Amherst Street, Winnipeg’s lane of heroes

To celebrate the 100th Anniversary of St. James (starting just west of St. James Street to Sturgeon Road) breaking away from Assiniboia to form their own municipality, I am doing street profiles. This column features Amherst Street.

Fred Morris
From the desk of a gadfly

Between 1930 and 1942, Amherst Hall had a brief but memorable existence. 

The Reconstruction, Social Credit and Conservative parties all held political meetings at 201 Amherst Street. 

On April 4, 1936, Premier John Bracken, Manitoba’s longest serving premier, opened a three-day arts and handicraft display at Amherst Hall. The show raised funds for the Cenotaph at Bruce Park.

Farther up the street, an April 9, 1955, a Winnipeg Free Press Story mentions a new Kiwanis Wading Pool at the corner of Ness and Amherst. The park became known as Amherst Park. In 2019, Amherst Park was renamed Kapyong Park. The park remembers the sacrifices of the Princess Patricia’s Light Infantry in the 1951 Korean War battle of Kapyong.

People who have lived part of their lives on Amherst

In the 1913 Henderson Directory, Albert A. McCurdy was the first Amherst Street resident listed. 

On the front page of the February 23, 1952, Winnipeg Free Press, Bobby Terhost, age two, son of Richard and Elspeth, is pictured holding a miniature Oscar. Richard had joined other toddlers in a Winnipeg film test. Henry and Mollie Englehart (1964), and Harry and Jean Patteson (1968) are featured in the newspaper archives on their 50th Wedding Anniversaries.

Several sports stars have lived on Amherst Street. Norm Houck won championships as a both a skip and a third. Houck is in the Manitoba Curling Hall of Fame. In 1960, Norm’s rink won the first ever Charleswood Car Bonspiel. In the 1962 Brier, Norm Houck Manitoba Men’s, Curling Champions finished eight and two and in a three-way for first. Houck was eliminated in the first one game tie breaker by Alberta’s Hec Gervais. Gervais went on to lose to Saskatchewan’s Ernie Richardson. Between 1986 and 1991, Houck won four Strathcona Senior Men’s Championships 1987, 1990, and 1991 led to Canadian Senior Men’s Championship. In 1998 and 1999, Houck won the Manitoba Credit Unions Masters. 

Gordie Sparkes played second for the 1979 Barry Fry Manitoba Championship team. Gord is a member of the Manitoba Curling Hall of Fame, and an honorary life member of the Deer Lodge Curling Club. Jeff Ryan as the third on Kerry Burtnyk’s team won the 1995 Men’s World Curling Championship. The 1995 team is in both the Manitoba and Curling Halls of Fame. Ryan and Burtnyk won the 2001 Manitoba Championship. Ryan and Burtnyk lost in the 2001 Brier Final to Alberta’s Randy Ferby. Jeff as an individual curler is a 2021/22 inductee into the Manitoba Curling Hall of Fame. Sandy Campbell Sparkes won the girls under 18 championships at the 1971 Saskatoon Prairie Regional Tennis Championship. Jack Thompson served as President of Baseball Manitoba and on the Board of Baseball Canada. Jack became known as the voice of baseball in Manitoba.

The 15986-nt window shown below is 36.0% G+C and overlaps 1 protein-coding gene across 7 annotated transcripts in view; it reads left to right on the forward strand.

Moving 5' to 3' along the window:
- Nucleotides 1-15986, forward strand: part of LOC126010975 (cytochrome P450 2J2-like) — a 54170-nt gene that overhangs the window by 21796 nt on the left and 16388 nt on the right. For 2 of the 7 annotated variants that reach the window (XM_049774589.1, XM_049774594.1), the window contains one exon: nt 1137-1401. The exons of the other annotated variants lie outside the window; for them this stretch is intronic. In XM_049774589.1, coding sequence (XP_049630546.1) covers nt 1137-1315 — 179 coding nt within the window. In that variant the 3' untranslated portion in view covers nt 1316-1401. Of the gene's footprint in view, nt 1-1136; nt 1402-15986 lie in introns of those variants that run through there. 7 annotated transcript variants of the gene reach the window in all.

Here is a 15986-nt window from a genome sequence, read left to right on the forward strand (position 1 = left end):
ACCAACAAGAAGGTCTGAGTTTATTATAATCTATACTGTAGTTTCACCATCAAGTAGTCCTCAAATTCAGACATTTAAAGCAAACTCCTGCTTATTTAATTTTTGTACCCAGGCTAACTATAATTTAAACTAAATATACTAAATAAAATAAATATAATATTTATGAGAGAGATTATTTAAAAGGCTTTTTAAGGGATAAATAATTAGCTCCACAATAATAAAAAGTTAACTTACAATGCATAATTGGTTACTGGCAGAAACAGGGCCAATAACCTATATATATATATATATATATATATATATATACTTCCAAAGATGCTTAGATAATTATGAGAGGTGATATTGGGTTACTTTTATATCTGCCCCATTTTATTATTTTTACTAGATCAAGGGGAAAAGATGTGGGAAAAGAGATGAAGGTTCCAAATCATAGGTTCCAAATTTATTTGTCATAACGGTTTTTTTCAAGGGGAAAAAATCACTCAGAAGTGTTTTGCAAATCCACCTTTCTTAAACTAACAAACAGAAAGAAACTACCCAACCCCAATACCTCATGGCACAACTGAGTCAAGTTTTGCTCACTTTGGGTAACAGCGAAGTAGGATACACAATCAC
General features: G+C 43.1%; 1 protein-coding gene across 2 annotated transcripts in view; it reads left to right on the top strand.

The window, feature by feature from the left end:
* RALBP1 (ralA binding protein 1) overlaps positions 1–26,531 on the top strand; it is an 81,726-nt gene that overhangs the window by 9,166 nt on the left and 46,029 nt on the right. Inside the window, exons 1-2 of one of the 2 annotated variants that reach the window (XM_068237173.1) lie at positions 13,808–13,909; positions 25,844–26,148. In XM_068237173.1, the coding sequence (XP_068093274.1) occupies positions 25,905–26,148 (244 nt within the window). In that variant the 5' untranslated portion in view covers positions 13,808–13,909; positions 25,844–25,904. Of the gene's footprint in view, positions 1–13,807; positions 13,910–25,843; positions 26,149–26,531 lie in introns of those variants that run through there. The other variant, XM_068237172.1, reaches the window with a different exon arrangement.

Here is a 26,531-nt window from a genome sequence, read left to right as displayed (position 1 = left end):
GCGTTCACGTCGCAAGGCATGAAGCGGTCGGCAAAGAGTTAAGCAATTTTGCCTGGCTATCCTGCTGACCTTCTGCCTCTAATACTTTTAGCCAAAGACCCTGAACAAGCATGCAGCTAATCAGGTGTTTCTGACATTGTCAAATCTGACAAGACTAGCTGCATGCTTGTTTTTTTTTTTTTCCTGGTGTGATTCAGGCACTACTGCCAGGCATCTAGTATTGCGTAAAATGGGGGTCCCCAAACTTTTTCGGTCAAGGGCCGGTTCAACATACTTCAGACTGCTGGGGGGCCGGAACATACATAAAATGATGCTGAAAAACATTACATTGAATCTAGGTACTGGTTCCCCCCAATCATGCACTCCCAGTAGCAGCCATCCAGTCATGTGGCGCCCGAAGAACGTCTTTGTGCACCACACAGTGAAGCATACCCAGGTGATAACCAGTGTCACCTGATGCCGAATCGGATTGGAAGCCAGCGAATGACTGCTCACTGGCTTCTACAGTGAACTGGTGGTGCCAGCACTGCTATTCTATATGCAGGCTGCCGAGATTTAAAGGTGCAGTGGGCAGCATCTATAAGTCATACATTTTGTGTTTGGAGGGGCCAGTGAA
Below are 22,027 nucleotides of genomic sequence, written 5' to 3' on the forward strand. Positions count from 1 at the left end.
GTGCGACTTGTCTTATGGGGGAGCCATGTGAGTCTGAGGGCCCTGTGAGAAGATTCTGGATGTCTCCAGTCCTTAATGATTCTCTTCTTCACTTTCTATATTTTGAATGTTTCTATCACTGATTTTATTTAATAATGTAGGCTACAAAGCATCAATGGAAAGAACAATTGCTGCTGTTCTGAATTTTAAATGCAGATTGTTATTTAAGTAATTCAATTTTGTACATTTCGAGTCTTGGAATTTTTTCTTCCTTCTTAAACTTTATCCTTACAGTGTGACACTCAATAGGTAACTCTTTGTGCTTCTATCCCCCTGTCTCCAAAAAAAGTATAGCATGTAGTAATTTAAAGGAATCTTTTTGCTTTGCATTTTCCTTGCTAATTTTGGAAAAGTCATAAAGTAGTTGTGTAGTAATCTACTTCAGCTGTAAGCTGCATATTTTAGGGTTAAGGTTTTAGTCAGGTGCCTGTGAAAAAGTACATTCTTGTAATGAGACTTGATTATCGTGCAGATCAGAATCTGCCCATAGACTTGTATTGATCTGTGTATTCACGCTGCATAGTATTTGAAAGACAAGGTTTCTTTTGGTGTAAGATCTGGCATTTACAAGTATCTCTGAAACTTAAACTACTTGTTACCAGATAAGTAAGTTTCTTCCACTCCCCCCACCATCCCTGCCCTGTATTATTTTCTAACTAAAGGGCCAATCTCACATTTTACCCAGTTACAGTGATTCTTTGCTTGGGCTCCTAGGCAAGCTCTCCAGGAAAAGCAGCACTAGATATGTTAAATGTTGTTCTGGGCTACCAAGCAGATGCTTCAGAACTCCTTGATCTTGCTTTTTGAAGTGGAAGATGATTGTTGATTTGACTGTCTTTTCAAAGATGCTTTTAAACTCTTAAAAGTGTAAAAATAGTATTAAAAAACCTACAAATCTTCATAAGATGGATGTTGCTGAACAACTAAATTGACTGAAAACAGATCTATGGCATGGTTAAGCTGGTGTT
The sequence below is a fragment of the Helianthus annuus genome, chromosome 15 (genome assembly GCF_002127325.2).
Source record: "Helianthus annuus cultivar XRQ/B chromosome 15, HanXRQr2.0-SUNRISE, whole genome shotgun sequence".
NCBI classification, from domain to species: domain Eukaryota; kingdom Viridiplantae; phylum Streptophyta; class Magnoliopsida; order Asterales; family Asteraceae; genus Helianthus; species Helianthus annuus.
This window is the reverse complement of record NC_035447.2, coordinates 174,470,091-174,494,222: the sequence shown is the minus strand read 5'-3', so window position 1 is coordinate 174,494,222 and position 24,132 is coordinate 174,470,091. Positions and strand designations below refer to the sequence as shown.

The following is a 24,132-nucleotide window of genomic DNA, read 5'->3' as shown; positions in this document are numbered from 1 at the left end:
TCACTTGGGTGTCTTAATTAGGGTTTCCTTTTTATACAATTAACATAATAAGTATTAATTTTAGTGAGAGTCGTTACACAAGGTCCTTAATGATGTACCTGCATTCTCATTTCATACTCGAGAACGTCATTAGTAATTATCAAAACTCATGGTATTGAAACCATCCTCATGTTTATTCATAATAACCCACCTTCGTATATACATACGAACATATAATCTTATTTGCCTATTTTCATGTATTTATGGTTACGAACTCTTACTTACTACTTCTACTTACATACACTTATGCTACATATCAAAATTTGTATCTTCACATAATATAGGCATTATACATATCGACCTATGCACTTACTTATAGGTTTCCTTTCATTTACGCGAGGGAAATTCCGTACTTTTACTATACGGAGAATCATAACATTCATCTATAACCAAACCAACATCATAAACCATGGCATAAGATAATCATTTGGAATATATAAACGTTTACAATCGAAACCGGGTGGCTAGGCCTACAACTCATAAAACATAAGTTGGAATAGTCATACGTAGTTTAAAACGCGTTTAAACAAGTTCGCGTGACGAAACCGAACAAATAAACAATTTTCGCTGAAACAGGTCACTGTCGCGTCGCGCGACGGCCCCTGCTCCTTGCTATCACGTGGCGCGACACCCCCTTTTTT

As the voice of baseball in Manitoba, Jack used his own equipment for the PA announcer for Manitoba baseball games. The Manitoba Junior League Baseball League awards the Jack Thompson Trophy to the Rookie of the Year. Also, Tom Thompson is in the Manitoba Baseball Hall of Fame. Tom, as a baseball coach, won six provincial championships at the Bantam, Midget, and Junior levels. Also, Tom has a long career as a hockey executive. Tom, while working for the St. James Canadians, won the 1981 MJHL Manager of the year. Tom won the 1989 Stanley Cup as a Scout with the Calgary Flames. The 1989 Flames were the only visiting team to win a Stanley Cup championship game during the long history of the Montreal Forum.

Allan Plesh and Doug Titterton played against each other in the first St. James Civic Centre Hockey Game. Jack Thompson worked the PA. Alf Palindat was an arena attendant during the early days of the St. James Civic Centre.

Other Amherst heroes

 During my political adventures, I was often joined by Amherst Street residents Jim Jones and Don Smith. We often questioned city councillor Jae Eadie. Eadie was at that time a former resident of Amherst Street.

Jack Bastable was the long-time owner of Parkview Solo grocery. Tom Killberry founded Killberry Industries which evolved into MacDon. 

Doug Nicholson worked for 45 years at the Winnipeg Free Press. Doug worked as a manager of the circulation department back in the days when many of us delivered papers after school. Peter Cowtun worked in the Cowtun Family Pharmacies at 1843 and 2059 Portage Avenue. 

Annette Buchan, and Phyliss Youell worked at Canada Drugs. Ed Johner owned two Windsor Plywood franchises. His daughter, Melissa Johner, is currently involved in the management of the business. 

Joan Thompson served as president of the Deer Lodge Community Club. Also, Joan was long time member of the Grace Hospital Nurses Alumni. 

Several pastors of St. James Presbyterian Church including J. Keith McGown, James Bishop, Douglas Hill, and Samuel Hill lived on Amherst just behind the church.

 In conclusion, I would like to mention a different developing story: The Descendents of Jon Vopni (1864 to 1956) is asking the city to reinstate Vopni as a Winnipeg street name. In August 2017, I wrote a Lifestyles 55 story about the unjust changing of Vopni Avenue to Park Lane. 

Please share your thoughts on this issue with the Mayor, City Councillors, and the Candidates for 2022 City Elections. I can be contacted me at fredmorris@hotmail.com.

Fred Morris is a grandfather, sports fan and political activist.